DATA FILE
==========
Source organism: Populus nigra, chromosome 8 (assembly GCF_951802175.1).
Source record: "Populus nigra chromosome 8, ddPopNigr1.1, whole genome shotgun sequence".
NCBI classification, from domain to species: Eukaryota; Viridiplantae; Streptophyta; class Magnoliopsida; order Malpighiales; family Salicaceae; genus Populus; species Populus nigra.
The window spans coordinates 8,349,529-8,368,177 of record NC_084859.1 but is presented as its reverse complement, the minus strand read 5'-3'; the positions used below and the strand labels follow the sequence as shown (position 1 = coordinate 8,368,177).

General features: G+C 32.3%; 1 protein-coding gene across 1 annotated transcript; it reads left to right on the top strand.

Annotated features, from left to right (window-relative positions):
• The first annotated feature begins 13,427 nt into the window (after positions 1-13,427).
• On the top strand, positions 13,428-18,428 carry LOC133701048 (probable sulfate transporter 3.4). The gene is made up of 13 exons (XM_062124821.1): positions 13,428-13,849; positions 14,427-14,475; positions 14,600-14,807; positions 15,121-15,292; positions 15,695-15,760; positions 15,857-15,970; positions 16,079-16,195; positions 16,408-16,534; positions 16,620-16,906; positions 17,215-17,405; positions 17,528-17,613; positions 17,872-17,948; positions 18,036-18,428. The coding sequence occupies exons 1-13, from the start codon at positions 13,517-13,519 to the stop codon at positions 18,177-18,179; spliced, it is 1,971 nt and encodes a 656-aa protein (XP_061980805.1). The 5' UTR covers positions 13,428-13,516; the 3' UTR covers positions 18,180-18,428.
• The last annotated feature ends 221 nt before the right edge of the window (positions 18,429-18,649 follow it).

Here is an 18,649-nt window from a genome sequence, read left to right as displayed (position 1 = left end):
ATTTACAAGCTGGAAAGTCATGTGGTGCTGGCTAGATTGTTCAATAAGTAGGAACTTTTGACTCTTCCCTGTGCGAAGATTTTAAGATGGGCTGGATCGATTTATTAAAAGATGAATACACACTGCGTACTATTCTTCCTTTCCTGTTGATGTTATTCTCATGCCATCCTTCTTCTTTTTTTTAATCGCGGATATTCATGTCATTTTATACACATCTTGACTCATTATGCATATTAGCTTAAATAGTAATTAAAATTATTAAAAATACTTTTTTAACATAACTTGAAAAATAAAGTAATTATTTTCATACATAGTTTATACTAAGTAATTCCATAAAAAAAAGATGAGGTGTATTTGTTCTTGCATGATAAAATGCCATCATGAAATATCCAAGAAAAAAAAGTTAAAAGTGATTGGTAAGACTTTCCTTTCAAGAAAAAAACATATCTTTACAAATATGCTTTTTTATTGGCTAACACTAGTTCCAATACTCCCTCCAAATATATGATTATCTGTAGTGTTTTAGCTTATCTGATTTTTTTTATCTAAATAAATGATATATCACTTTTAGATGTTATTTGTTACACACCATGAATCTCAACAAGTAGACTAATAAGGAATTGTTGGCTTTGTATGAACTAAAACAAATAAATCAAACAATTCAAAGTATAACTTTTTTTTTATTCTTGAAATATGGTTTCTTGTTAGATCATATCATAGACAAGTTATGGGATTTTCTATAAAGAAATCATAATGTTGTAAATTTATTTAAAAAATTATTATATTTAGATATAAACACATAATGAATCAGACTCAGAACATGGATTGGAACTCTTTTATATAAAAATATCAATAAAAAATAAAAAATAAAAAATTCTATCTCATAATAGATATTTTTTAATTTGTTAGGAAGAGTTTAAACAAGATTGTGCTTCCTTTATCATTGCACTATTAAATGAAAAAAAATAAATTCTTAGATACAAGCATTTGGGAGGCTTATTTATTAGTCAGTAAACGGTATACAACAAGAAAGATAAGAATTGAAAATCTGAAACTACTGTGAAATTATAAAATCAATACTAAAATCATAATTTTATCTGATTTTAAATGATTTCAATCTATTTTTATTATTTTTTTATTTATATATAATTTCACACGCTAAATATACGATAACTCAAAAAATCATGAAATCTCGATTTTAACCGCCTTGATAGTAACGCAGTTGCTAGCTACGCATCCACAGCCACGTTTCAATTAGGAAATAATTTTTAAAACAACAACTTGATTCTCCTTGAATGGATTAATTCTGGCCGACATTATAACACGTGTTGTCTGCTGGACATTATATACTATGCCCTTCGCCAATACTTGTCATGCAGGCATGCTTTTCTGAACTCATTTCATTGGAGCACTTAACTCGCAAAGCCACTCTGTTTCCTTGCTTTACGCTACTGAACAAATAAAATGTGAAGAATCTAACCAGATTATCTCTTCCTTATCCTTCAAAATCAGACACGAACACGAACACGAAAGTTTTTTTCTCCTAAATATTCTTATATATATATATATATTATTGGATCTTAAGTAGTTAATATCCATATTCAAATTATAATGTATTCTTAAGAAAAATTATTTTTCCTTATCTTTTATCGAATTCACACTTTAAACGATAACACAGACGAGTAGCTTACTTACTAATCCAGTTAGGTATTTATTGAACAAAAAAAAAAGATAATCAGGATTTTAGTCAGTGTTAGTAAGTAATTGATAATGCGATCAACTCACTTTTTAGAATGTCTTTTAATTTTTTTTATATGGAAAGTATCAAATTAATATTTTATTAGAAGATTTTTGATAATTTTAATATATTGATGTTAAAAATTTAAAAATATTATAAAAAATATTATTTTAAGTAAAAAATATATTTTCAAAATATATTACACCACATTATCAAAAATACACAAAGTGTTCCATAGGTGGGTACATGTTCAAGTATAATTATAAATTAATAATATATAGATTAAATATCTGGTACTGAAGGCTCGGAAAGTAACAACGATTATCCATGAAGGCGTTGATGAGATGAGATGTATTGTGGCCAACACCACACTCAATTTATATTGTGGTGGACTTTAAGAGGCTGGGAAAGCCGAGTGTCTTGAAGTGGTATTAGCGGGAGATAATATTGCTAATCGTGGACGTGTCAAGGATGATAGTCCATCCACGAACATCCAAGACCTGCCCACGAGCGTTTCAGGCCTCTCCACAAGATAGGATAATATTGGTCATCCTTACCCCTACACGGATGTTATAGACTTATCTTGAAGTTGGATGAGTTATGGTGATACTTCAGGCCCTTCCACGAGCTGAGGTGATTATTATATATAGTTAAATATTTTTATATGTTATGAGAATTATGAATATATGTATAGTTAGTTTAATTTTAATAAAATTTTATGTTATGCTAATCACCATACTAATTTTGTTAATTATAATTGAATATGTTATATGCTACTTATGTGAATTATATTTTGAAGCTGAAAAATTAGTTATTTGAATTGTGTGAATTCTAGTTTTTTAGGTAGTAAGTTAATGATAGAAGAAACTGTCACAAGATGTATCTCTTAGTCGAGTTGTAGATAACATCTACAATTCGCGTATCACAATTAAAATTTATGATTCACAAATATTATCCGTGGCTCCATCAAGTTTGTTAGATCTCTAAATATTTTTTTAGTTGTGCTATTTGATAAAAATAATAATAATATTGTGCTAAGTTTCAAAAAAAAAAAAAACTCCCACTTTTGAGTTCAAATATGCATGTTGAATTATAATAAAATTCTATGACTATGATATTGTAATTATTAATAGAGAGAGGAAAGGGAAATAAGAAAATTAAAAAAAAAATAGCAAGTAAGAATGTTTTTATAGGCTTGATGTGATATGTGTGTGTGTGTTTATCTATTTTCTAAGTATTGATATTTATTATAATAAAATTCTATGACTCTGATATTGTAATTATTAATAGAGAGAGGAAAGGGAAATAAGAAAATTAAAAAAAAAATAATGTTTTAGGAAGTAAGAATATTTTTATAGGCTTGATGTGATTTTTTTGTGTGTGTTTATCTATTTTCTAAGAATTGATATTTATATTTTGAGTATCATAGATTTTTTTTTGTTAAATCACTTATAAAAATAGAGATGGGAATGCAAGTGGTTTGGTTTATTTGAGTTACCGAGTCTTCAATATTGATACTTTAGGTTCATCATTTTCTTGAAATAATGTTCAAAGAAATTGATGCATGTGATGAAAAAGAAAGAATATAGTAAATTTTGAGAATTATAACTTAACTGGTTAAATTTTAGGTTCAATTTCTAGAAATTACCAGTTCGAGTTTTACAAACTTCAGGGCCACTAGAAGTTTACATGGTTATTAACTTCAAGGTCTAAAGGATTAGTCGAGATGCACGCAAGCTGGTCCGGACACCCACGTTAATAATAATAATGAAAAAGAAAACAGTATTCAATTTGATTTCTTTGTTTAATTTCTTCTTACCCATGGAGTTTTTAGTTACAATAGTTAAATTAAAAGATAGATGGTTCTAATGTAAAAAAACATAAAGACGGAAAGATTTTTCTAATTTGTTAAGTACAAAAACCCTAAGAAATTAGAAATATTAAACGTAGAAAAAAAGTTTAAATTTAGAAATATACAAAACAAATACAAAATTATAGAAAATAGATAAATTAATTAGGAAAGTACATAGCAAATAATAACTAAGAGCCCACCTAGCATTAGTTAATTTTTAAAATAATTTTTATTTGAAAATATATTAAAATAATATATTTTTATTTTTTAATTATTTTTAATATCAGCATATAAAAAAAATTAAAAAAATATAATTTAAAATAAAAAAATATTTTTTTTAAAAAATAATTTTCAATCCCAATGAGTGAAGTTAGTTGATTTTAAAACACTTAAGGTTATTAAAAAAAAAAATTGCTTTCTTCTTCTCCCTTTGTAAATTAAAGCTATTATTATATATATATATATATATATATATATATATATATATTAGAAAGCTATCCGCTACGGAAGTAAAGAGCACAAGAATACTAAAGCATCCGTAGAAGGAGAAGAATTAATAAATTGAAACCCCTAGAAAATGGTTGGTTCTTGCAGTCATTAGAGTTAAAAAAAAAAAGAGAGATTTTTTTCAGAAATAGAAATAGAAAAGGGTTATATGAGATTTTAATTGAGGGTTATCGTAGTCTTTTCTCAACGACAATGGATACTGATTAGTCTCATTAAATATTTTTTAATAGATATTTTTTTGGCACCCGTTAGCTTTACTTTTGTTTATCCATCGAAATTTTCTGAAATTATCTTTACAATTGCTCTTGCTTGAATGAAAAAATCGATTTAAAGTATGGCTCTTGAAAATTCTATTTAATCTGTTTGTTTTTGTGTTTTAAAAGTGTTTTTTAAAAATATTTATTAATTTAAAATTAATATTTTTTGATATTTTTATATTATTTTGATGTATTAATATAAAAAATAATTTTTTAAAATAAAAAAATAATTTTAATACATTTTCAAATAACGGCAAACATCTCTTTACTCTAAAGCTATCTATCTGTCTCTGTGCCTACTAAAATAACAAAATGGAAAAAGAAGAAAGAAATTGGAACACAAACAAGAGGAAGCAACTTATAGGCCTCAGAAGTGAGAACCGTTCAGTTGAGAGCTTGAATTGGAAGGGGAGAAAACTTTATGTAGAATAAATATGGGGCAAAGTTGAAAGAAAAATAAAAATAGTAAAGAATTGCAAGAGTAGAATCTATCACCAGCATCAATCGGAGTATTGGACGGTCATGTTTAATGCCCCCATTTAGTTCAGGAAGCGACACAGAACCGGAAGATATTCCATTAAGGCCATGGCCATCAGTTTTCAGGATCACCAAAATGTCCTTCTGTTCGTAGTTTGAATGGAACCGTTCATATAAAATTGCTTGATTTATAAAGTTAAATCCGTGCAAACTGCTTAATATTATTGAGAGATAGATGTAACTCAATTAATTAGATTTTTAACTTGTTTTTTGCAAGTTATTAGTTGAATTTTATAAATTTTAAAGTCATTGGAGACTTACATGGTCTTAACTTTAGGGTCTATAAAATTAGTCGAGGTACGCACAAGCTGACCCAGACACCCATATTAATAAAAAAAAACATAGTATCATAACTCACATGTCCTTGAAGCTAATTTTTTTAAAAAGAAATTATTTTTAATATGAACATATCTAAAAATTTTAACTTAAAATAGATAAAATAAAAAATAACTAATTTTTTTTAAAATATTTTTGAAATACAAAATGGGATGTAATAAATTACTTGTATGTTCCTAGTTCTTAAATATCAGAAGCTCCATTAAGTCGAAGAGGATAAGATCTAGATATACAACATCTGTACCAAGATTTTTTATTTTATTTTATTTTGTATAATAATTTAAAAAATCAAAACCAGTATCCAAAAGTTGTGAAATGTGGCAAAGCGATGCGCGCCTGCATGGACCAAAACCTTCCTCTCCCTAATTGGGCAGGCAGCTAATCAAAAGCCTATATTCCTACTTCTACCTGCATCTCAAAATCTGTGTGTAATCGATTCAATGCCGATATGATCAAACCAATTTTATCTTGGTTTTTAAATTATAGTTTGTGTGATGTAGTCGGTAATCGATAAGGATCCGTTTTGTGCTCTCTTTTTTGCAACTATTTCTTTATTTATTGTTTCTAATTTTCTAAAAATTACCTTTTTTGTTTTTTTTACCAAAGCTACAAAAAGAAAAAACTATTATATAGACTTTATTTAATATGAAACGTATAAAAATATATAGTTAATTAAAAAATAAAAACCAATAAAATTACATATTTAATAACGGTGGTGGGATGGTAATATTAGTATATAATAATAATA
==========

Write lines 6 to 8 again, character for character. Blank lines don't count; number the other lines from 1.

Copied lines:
Annotated features, from left to right (window-relative positions):
• The first annotated feature begins 13,427 nt into the window (after positions 1-13,427).
• On the top strand, positions 13,428-18,428 carry LOC133701048 (probable sulfate transporter 3.4). The gene is made up of 13 exons (XM_062124821.1): positions 13,428-13,849; positions 14,427-14,475; positions 14,600-14,807; positions 15,121-15,292; positions 15,695-15,760; positions 15,857-15,970; positions 16,079-16,195; positions 16,408-16,534; positions 16,620-16,906; positions 17,215-17,405; positions 17,528-17,613; positions 17,872-17,948; positions 18,036-18,428. The coding sequence occupies exons 1-13, from the start codon at positions 13,517-13,519 to the stop codon at positions 18,177-18,179; spliced, it is 1,971 nt and encodes a 656-aa protein (XP_061980805.1). The 5' UTR covers positions 13,428-13,516; the 3' UTR covers positions 18,180-18,428.